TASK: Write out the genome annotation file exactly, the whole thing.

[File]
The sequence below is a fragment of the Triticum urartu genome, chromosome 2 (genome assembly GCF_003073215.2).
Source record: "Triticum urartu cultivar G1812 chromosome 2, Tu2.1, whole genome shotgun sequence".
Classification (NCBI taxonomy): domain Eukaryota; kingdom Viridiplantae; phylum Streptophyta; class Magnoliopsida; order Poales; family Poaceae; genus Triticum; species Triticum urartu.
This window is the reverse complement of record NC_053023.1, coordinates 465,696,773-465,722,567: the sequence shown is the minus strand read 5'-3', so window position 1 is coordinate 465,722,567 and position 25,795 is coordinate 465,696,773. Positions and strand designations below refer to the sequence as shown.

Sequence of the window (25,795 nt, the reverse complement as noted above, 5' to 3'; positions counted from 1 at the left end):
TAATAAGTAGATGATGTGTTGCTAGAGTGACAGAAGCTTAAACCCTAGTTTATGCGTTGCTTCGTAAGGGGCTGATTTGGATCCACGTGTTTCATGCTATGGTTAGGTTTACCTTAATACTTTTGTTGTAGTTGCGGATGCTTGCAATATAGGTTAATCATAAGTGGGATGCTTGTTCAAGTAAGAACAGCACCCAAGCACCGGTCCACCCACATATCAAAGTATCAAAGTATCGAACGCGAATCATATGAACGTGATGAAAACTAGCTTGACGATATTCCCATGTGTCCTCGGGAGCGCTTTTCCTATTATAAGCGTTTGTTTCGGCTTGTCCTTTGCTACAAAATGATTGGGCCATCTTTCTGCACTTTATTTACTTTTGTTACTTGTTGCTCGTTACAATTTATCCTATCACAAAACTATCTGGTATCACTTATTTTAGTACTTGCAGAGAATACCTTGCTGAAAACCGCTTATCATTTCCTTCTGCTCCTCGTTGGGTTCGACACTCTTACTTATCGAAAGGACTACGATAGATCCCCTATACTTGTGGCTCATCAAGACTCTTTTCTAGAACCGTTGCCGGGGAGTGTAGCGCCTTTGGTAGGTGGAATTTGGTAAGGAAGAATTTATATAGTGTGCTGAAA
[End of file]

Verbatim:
The sequence below is a fragment of the Triticum urartu genome, chromosome 2 (genome assembly GCF_003073215.2).
Source record: "Triticum urartu cultivar G1812 chromosome 2, Tu2.1, whole genome shotgun sequence".
Classification (NCBI taxonomy): domain Eukaryota; kingdom Viridiplantae; phylum Streptophyta; class Magnoliopsida; order Poales; family Poaceae; genus Triticum; species Triticum urartu.
This window is the reverse complement of record NC_053023.1, coordinates 465,696,773-465,722,567: the sequence shown is the minus strand read 5'-3', so window position 1 is coordinate 465,722,567 and position 25,795 is coordinate 465,696,773. Positions and strand designations below refer to the sequence as shown.

Sequence of the window (25,795 nt, the reverse complement as noted above, 5' to 3'; positions counted from 1 at the left end):
TAATAAGTAGATGATGTGTTGCTAGAGTGACAGAAGCTTAAACCCTAGTTTATGCGTTGCTTCGTAAGGGGCTGATTTGGATCCACGTGTTTCATGCTATGGTTAGGTTTACCTTAATACTTTTGTTGTAGTTGCGGATGCTTGCAATATAGGTTAATCATAAGTGGGATGCTTGTTCAAGTAAGAACAGCACCCAAGCACCGGTCCACCCACATATCAAAGTATCAAAGTATCGAACGCGAATCATATGAACGTGATGAAAACTAGCTTGACGATATTCCCATGTGTCCTCGGGAGCGCTTTTCCTATTATAAGCGTTTGTTTCGGCTTGTCCTTTGCTACAAAATGATTGGGCCATCTTTCTGCACTTTATTTACTTTTGTTACTTGTTGCTCGTTACAATTTATCCTATCACAAAACTATCTGGTATCACTTATTTTAGTACTTGCAGAGAATACCTTGCTGAAAACCGCTTATCATTTCCTTCTGCTCCTCGTTGGGTTCGACACTCTTACTTATCGAAAGGACTACGATAGATCCCCTATACTTGTGGCTCATCAAGACTCTTTTCTAGAACCGTTGCCGGGGAGTGTAGCGCCTTTGGTAGGTGGAATTTGGTAAGGAAGAATTTATATAGTGTGCTGAAA